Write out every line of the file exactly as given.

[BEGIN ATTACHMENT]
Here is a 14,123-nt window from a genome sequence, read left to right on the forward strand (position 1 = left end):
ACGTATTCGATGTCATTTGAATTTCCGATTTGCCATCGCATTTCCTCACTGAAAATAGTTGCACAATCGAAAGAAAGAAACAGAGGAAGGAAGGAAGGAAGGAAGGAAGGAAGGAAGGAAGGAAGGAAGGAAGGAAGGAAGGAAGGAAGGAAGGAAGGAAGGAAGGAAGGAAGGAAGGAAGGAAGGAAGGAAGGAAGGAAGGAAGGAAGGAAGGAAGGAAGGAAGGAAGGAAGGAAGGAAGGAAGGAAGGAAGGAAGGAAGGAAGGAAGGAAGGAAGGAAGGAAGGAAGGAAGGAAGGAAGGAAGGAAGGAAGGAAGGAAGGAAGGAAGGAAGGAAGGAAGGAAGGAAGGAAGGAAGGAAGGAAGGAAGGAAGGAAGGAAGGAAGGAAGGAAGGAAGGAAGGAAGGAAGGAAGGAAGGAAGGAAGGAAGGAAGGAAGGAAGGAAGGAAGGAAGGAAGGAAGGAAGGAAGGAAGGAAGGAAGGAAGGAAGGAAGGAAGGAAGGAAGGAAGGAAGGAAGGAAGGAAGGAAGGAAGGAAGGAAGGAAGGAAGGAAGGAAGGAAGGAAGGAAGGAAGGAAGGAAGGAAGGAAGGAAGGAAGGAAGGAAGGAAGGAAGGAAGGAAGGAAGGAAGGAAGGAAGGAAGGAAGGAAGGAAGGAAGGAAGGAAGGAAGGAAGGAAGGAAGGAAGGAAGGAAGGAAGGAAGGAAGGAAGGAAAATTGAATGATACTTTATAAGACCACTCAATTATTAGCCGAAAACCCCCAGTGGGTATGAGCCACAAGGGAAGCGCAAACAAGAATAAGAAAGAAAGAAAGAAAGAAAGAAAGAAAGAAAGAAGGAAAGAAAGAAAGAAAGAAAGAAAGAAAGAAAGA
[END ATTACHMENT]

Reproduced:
Here is a 14,123-nt window from a genome sequence, read left to right on the forward strand (position 1 = left end):
ACGTATTCGATGTCATTTGAATTTCCGATTTGCCATCGCATTTCCTCACTGAAAATAGTTGCACAATCGAAAGAAAGAAACAGAGGAAGGAAGGAAGGAAGGAAGGAAGGAAGGAAGGAAGGAAGGAAGGAAGGAAGGAAGGAAGGAAGGAAGGAAGGAAGGAAGGAAGGAAGGAAGGAAGGAAGGAAGGAAGGAAGGAAGGAAGGAAGGAAGGAAGGAAGGAAGGAAGGAAGGAAGGAAGGAAGGAAGGAAGGAAGGAAGGAAGGAAGGAAGGAAGGAAGGAAGGAAGGAAGGAAGGAAGGAAGGAAGGAAGGAAGGAAGGAAGGAAGGAAGGAAGGAAGGAAGGAAGGAAGGAAGGAAGGAAGGAAGGAAGGAAGGAAGGAAGGAAGGAAGGAAGGAAGGAAGGAAGGAAGGAAGGAAGGAAGGAAGGAAGGAAGGAAGGAAGGAAGGAAGGAAGGAAGGAAGGAAGGAAGGAAGGAAGGAAGGAAGGAAGGAAGGAAGGAAGGAAGGAAGGAAGGAAGGAAGGAAGGAAGGAAGGAAGGAAGGAAGGAAGGAAGGAAGGAAGGAAGGAAGGAAGGAAGGAAGGAAGGAAGGAAGGAAGGAAGGAAGGAAGGAAGGAAGGAAGGAAGGAAGGAAGGAAGGAAGGAAGGAAGGAAGGAAGGAAGGAAGGAAGGAAGGAAGGAAGGAAGGAAGGAAGGAAGGAAGGAAGGAAAATTGAATGATACTTTATAAGACCACTCAATTATTAGCCGAAAACCCCCAGTGGGTATGAGCCACAAGGGAAGCGCAAACAAGAATAAGAAAGAAAGAAAGAAAGAAAGAAAGAAAGAAAGAAGGAAAGAAAGAAAGAAAGAAAGAAAGAAAGAAAGA